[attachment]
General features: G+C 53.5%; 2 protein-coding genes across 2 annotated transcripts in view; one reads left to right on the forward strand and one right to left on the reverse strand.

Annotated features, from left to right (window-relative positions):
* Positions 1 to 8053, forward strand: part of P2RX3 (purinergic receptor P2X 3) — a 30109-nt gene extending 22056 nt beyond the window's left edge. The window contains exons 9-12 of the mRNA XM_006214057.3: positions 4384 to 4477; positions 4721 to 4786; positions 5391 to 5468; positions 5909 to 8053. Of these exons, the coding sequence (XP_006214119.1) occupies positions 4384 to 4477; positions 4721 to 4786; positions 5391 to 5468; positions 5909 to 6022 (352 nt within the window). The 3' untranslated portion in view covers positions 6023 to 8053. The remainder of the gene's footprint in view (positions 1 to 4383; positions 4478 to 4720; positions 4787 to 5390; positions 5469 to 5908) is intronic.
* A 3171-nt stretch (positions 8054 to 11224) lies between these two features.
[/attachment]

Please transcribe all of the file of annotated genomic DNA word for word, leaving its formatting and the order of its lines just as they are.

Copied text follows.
General features: G+C 53.5%; 2 protein-coding genes across 2 annotated transcripts in view; one reads left to right on the forward strand and one right to left on the reverse strand.

Annotated features, from left to right (window-relative positions):
* Positions 1 to 8053, forward strand: part of P2RX3 (purinergic receptor P2X 3) — a 30109-nt gene extending 22056 nt beyond the window's left edge. The window contains exons 9-12 of the mRNA XM_006214057.3: positions 4384 to 4477; positions 4721 to 4786; positions 5391 to 5468; positions 5909 to 8053. Of these exons, the coding sequence (XP_006214119.1) occupies positions 4384 to 4477; positions 4721 to 4786; positions 5391 to 5468; positions 5909 to 6022 (352 nt within the window). The 3' untranslated portion in view covers positions 6023 to 8053. The remainder of the gene's footprint in view (positions 1 to 4383; positions 4478 to 4720; positions 4787 to 5390; positions 5469 to 5908) is intronic.
* A 3171-nt stretch (positions 8054 to 11224) lies between these two features.